Even if they work to clarify this message to the public, the fact is that they have positioned themselves as a band that prioritizes its political values enough that they needed to part completely from their conservative fan base – a pretty serious move that implies pretty serious devotion to progressive values. As such, even if they don’t want to be Bono and change the world or Neil Young and center their entire album around politics and the president, if they are wise, they will demonstrate their commitment to these values through some amount of activism; otherwise, it will appear as if they were really more interested in creating a buzz for marketing purposes than in behaving in accordance with deeply rooted values. And that would mean death for the band in the long-term as they would have burned bridges with their conservative country fans and disappointed their progressive followers who expected more from them.

Online Engagement
Promotional segments in the media will soon end and, with limited airplay, the women need to somehow maintain the buzz surrounding the album in order to sustain sales. The interactive marketing campaign has the potential to play a critical role in promoting sales through promoting word of mouth; however, much more needs to be done in this campaign for that to happen.

First, the positives. The band put up a new site at MSN where fans are offered streaming audio of the full album, and there is also a link out to MSN music to provide fans the opportunity to buy current and past releases (interestingly, they’re still listed under “Contemporary Country”). In terms of providing music access to current and potential fans as well as driving sales, those are the pros of the site. But, beyond that, the interactive content on the band’s site is severely lacking in several crucial areas.

Activism? What activism?
Go to the Dixie Chicks’ official website or MSN Space and you will find absolutely nothing related to political issues or activist causes. Again, it’s unclear the extent to which the DC want to become politically involved, but they’ve built their separation from country music around the need to freely express their values, so, even if they don’t want to tour with Bruce Springsteen promoting political change (Washington Post ), they would be wise to, at a minimum, provide some information about causes consistent with their beliefs in order to reinforce the message that they are serious about their political values. As an example, consider the website of another progressive band who recently released an album, Pearl Jam. There, you’ll find an “activism” link which provides a list of organizations supported by the band as well as an opportunity for fans to “talk back” about these issues. It’s a simple and effective way to reaffirm a band’s image and values in the eyes of its fans, and, for the DC, it’s a good way to build relationships with new fans who were driven to investigate them based solely out of political interest.

“To the fans who have stuck by us, we really appreciate you”
Nope. There’s none of that. Anywhere. Go to and it’s pretty much just buzz central – headlines on all the press they’ve had over the last couple of weeks, but nothing addressing the fans. That site drives you to their new space at MSN where, again, there’s no clear message to the fans.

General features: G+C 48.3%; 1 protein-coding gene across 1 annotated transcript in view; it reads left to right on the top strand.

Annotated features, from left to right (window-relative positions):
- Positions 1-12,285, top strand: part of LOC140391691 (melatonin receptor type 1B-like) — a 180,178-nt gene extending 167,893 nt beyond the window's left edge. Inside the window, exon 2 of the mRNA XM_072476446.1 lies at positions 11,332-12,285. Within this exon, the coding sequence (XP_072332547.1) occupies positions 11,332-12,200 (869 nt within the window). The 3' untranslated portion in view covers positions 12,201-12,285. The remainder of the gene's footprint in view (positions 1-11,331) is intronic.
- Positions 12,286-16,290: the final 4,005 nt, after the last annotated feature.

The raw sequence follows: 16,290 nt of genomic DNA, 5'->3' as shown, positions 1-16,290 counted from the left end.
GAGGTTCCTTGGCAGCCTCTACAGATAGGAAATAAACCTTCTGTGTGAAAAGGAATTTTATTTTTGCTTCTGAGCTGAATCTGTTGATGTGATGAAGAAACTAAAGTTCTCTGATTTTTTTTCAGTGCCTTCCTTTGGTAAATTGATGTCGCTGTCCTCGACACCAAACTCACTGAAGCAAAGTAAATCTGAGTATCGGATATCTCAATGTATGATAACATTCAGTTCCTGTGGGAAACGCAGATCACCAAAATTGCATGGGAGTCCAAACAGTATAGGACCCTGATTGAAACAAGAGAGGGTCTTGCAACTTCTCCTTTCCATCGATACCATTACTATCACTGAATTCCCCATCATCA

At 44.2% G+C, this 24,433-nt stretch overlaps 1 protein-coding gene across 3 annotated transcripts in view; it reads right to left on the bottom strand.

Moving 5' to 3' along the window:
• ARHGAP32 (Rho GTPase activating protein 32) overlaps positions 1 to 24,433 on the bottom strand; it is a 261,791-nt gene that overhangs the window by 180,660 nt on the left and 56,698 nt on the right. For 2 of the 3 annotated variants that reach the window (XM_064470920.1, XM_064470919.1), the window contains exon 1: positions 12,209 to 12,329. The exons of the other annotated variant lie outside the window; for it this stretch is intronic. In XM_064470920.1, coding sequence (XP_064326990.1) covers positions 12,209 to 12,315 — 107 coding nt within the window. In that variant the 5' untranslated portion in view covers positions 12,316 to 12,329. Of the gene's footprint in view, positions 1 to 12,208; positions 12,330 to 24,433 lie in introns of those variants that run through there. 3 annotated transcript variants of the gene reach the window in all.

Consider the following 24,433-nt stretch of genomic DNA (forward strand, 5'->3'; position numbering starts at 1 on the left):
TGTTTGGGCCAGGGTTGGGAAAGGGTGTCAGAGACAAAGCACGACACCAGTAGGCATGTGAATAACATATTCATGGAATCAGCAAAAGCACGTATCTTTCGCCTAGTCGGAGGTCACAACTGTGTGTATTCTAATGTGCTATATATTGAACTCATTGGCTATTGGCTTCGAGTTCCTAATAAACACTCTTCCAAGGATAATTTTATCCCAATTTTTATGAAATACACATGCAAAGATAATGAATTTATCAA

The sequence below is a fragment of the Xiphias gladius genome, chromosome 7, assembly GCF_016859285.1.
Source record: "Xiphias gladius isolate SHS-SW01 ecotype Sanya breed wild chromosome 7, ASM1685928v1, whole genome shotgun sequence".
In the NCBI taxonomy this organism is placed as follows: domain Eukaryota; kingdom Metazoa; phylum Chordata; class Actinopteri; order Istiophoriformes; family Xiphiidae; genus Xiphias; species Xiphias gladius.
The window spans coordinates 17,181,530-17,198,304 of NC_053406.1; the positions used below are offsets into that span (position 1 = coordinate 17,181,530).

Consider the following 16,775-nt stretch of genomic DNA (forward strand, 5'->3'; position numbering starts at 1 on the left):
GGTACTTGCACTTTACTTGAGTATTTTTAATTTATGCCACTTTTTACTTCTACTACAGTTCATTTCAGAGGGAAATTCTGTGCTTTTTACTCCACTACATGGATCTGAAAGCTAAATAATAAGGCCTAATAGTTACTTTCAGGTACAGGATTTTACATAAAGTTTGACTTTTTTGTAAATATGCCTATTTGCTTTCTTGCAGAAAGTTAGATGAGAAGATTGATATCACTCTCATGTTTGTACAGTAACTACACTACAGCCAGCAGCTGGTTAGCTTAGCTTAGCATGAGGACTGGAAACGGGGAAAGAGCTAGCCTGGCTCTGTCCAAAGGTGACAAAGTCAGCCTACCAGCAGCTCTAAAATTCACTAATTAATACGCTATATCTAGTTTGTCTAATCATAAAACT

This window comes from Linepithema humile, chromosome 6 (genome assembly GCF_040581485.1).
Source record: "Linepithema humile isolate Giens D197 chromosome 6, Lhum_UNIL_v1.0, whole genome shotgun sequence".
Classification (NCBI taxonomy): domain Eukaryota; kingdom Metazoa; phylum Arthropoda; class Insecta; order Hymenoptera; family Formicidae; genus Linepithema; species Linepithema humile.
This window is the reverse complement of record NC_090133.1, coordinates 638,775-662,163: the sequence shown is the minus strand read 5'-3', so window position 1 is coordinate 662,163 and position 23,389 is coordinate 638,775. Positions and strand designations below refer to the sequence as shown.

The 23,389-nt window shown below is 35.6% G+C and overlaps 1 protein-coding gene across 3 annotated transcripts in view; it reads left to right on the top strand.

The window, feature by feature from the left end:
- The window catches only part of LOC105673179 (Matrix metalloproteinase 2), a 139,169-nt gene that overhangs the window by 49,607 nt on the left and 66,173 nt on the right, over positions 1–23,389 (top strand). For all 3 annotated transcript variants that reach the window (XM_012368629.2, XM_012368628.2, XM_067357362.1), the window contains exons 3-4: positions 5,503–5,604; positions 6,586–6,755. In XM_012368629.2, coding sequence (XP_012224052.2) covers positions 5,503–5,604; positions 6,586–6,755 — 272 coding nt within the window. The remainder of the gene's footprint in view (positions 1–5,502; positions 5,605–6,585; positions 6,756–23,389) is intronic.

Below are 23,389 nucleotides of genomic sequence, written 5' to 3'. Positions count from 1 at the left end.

What are the Dixie Chicks doing to nurture a relationship with fans who have stuck by them and potential new fans who are checking them out? Relationships aren’t one-sided and artists must put forth an effort to develop and maintain fan relationships if they want to succeed. And that doesn’t just mean “Join our mailing list by entering your email address here”. Even a simple message from the Dixie Chicks to their fans on their website expressing their gratitude to those who’ve shown support and their eagerness to hear from newly acquired fans would be a step in the right direction. I have no problem with the Dixie Chicks wanting to get rid of some of their original followers. Frankly, if someone threatened my life, I’d tell them to screw off too. But I think there needs to be more of an effort to embrace fans who have stuck by them and reach out to consumers who are giving them a try because they share in their political sentiment.

Consider again Pearl Jam’s website (Sorry to perseverate but it’s just got all the right components). In addition to an activism link, there’s also a link to join the band’s fan club which offers exclusive members-only benefits – “Join the greatest fan club on earth dedicated to the greatest fans on earth”. How fabulous is that? Promote a following while complementing your fans, making them feel special by offering them exclusive stuff, and letting them know how important they are to you. It’s a love fest and I like it.

Community Forum
Sticking with the failure to incorporate fans into the plan, there’s virtually no opportunity on the Dixie Chicks’ sites for fans to engage in a conversation with the band or with each other. Consumers will find an outlet to post their opinions, whether on the Dixie Chicks site or elsewhere, but providing a forum on the site will allow fans a safe place to congregate, allow the band the opportunity to monitor fan conversations, identify the demographics of their evolving fan base, and identify areas in which they might improve outreach. In addition, by imposing structure on message boards and blogs through moderation and compartmentalization of threads, they can control, monitor, and address negative messages more effectively.